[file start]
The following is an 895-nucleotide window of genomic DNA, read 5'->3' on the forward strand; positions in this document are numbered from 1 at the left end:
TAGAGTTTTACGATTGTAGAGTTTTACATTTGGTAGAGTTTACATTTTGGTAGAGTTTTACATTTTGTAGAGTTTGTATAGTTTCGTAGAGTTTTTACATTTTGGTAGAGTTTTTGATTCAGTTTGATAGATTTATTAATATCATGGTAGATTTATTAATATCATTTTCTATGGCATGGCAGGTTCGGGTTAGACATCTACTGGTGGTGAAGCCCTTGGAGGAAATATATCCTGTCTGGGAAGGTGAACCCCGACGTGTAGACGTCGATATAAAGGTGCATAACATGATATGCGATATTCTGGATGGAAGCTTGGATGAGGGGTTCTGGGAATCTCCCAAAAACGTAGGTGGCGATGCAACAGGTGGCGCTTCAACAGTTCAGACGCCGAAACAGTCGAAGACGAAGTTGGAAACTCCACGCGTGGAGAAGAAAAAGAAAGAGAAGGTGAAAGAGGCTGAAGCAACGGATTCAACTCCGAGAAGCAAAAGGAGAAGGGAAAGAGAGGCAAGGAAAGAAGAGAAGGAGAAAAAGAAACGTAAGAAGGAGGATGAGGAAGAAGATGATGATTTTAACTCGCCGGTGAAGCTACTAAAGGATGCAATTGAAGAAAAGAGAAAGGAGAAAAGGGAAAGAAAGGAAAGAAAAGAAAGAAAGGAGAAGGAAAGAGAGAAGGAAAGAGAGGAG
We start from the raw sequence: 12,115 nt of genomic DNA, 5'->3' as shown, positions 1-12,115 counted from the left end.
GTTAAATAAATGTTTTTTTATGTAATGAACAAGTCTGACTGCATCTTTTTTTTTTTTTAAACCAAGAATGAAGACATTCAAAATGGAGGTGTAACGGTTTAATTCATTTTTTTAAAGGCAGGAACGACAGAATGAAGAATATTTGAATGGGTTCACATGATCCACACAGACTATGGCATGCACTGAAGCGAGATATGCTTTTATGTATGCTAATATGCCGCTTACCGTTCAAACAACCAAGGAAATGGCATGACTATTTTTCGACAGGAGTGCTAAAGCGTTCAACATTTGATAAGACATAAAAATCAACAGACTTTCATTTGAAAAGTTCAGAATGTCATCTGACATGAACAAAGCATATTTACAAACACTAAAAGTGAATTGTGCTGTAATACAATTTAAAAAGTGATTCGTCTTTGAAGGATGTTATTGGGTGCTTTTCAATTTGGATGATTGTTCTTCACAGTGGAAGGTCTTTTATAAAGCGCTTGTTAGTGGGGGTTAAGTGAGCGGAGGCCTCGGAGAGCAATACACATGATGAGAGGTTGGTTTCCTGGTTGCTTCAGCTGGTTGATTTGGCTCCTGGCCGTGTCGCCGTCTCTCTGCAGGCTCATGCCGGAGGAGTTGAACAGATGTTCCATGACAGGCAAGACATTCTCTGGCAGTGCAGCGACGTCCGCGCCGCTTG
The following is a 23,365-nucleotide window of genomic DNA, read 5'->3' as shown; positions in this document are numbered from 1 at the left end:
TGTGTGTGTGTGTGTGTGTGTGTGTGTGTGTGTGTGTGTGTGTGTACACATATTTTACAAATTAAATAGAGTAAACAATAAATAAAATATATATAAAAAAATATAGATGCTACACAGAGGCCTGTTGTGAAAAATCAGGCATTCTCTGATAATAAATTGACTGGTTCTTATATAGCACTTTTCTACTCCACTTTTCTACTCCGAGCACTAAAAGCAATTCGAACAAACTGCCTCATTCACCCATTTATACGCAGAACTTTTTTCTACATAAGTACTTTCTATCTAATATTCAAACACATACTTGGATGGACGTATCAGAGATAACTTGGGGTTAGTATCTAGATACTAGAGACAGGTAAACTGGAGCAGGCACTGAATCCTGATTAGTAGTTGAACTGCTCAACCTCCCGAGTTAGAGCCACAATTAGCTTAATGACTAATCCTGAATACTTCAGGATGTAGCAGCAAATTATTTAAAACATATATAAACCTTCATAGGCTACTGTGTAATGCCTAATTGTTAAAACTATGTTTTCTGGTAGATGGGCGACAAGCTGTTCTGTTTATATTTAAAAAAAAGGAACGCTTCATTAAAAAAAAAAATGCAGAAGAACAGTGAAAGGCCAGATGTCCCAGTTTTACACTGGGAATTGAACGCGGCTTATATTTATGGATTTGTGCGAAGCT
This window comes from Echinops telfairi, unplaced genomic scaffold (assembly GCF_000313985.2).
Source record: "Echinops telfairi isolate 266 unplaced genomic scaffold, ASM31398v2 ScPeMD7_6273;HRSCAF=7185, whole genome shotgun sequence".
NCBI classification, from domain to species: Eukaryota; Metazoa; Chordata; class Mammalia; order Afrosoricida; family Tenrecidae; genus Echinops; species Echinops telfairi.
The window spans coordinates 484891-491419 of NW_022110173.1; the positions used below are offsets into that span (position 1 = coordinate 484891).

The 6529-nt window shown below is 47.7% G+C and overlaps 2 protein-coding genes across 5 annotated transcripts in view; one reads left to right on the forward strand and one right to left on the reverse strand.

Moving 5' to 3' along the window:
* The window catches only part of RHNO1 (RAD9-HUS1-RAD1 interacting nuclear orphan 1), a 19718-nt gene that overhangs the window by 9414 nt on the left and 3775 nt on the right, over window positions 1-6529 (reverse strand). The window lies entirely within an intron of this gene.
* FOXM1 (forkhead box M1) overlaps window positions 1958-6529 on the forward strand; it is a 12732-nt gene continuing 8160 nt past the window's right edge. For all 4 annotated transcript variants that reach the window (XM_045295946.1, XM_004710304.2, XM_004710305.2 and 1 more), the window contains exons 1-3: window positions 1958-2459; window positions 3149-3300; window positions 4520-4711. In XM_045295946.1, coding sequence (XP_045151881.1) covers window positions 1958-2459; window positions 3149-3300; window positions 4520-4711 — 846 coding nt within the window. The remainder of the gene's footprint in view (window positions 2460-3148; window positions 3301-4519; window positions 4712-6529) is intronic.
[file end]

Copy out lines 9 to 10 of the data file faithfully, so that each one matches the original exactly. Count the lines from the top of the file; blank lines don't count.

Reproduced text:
NCBI classification, from domain to species: Eukaryota; Metazoa; Chordata; class Mammalia; order Afrosoricida; family Tenrecidae; genus Echinops; species Echinops telfairi.
The window spans coordinates 484891-491419 of NW_022110173.1; the positions used below are offsets into that span (position 1 = coordinate 484891).